MAPIR Environment Monitoring

MAPIR offers a complete environment monitoring solution to measure changes in how light reflects off of objects such as plants and soil. The spectrum of light that is reflected is known as the material's reflective spectral signature, and can tell you information about the material from afar (remote sensing).



To accurately measure the reflected light you need three types of hardware:

Light Sensor: measures the ambient light spectrum (340 - 1010 nm) illuminating the objects of interest. The light source can be the sun or artificial (LED, fluorescent, halogen, incandescent, etc). Light measurements are recorded against GNSS (GPS) time once a second, and as the light changes our post processing software will adjust the image reflectance calibration.

Reference Targets:  provide a lab-measured reference standard for reflectance and are used to correlate the camera's image pixel values to percent reflectance. Reflectance is a measurement of how intense the ambient light spectrum is bouncing off the object, and the differences in intensity is an object's spectral signature. Using a reference standard allows the reflectance data to be compared across time and different lighting conditions.

Multispectral Imaging Cameras: capture photos of the reference targets to establish the relationship between image pixel values and percent reflectance. After post processing each pixel in the processed image channel represents the percent of light reflected by the object in the spectrum(s) of light that the camera is sensitive to.

The light sensor measures the ambient light spectrum and the reference targets tell us how that light is reflected, so that the multispectral images can be calibrated and compared over time and location.

A single light sensor and reference target is required to process images from any number of multispectral cameras. The light sensor records the same ambient spectrum (340 - 1010 nm) which the multispectral cameras are capable of recording.

The light sensor can be used as a standalone device (left) or connected directly to the multispectral cameras (right, below):


The light sensor will measure the ambient light spectrum every second using a high resolution spectrometer.

Here is a typical spectral signature for sunlight measured by the light sensor:

While the light sensor is recording the ambient light spectrum, the multispectral cameras are used to capture images of the objects you want to measure the reflectance of. Images of the reference targets are also captured for post processing.

The reflectance reference target regions are measured by our software and the necessary reflectance corrections are calculated. The changes in the ambient light recorded by the light sensor are adjusted for during the reflectance calibration.

Our Survey3 multispectral cameras come in two lens options (W = wide, N = Narrow) and the below five filter model options. Depending on the filter model, up to three separate spectrums will be captured in each image.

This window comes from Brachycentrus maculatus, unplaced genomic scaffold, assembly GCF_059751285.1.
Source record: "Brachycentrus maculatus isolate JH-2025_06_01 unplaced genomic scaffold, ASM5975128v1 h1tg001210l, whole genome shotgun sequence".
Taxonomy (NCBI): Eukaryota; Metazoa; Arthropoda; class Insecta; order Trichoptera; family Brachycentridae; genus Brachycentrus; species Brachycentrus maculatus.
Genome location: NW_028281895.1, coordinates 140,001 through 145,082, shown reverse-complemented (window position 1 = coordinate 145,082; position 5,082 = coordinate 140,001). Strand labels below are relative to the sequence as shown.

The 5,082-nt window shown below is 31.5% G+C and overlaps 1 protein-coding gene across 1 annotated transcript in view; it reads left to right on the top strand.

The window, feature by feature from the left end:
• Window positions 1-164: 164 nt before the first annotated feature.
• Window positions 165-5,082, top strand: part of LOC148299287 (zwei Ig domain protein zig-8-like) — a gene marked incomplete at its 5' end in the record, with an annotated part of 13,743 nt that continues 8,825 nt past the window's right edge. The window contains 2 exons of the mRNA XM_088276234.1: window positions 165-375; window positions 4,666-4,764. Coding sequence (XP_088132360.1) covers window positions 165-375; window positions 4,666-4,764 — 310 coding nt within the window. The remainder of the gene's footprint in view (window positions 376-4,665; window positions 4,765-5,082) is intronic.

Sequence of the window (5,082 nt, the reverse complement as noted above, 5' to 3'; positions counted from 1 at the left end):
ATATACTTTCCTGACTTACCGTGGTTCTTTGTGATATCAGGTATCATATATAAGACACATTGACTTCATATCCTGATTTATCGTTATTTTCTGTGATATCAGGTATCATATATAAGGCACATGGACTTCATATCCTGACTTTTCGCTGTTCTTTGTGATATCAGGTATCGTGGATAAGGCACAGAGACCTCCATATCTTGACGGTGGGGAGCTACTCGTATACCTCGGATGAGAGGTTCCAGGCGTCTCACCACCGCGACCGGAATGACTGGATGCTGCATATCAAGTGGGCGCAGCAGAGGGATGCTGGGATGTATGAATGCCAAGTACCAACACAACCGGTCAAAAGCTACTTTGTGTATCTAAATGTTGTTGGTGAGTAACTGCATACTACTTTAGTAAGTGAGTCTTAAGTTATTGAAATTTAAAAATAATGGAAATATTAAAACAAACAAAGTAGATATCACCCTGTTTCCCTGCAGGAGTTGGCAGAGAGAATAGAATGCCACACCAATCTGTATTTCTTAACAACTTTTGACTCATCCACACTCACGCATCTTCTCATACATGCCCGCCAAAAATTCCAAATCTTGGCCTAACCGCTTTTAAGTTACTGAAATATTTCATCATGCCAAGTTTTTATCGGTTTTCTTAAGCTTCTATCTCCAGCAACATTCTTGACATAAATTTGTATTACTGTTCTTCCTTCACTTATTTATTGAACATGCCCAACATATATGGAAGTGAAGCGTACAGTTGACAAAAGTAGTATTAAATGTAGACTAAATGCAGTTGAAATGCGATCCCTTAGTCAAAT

Camera Filter Model Image Channels 1,2,3 Spectrum Peaks
RGN Red, Green, Near Infrared (NIR) 660nm, 550nm, 850nm
OCN Orange, Cyan, Near Infrared (NIR) 615nm, 490nm, 808nm
NGB Near Infrared (NIR), Green, Blue 850nm, 550nm, 475nm
RE Red Edge 725nm
NIR Near Infrared (NIR) 850nm



Spectrum Peak Spectrum Width Filter Model Image Channel
475nm 15nm NGB 3
490nm 36nm OCN 2
550nm 15nm NGB, RGN 2
615nm 42nm OCN 1
660nm 15nm RGN 1
725nm 23nm RE 1
808nm 50mm OCN 3
850nm 30mm NGB, RGN, NIR 1,3,1


Using the OCN (Orange, Cyan, NIR) filter model as an example,  you can see the filter transmission graph below. An example of a processed 3-channel image from the OCN camera, with channel 1 (615nm), channel 2 (490nm) and channel 3 (808nm) is below.

The image shows mostly healthy grass with some dead leaves. Splitting apart the calibrated image we can see the three image channels (left to right): orange, cyan, and near infrared (NIR):


The above three single spectrum images are each originally 12MP (4000 x 3000px), and are similar to the results you would obtain from a multi-sensor multispectral camera (MAPIR Kernel2, Micasense RedEdge, etc). Each channel is completely separate from one another, and there is no overlap or cross-talk after processing. Since the three images were produced from a single image sensor they can be captured at any distance, and are already perfectly aligned to one another.

You can then process the image channels using any multispectral index you prefer. A common vegetation index for plant health/vigor is NDVI, which compares the contrast differences between red/orange and near infrared (NIR) light. The green-yellow-red color gradient (lut) applied below shows healthy grass as green and unhealthy grass (or non-plants) as yellow to red.

Using the spectral data from the light sensor keeps the relationship (contrast) between the image channels consistent when the ambient light changes. The effect from shadows is mostly removed unless the shadow is very dark.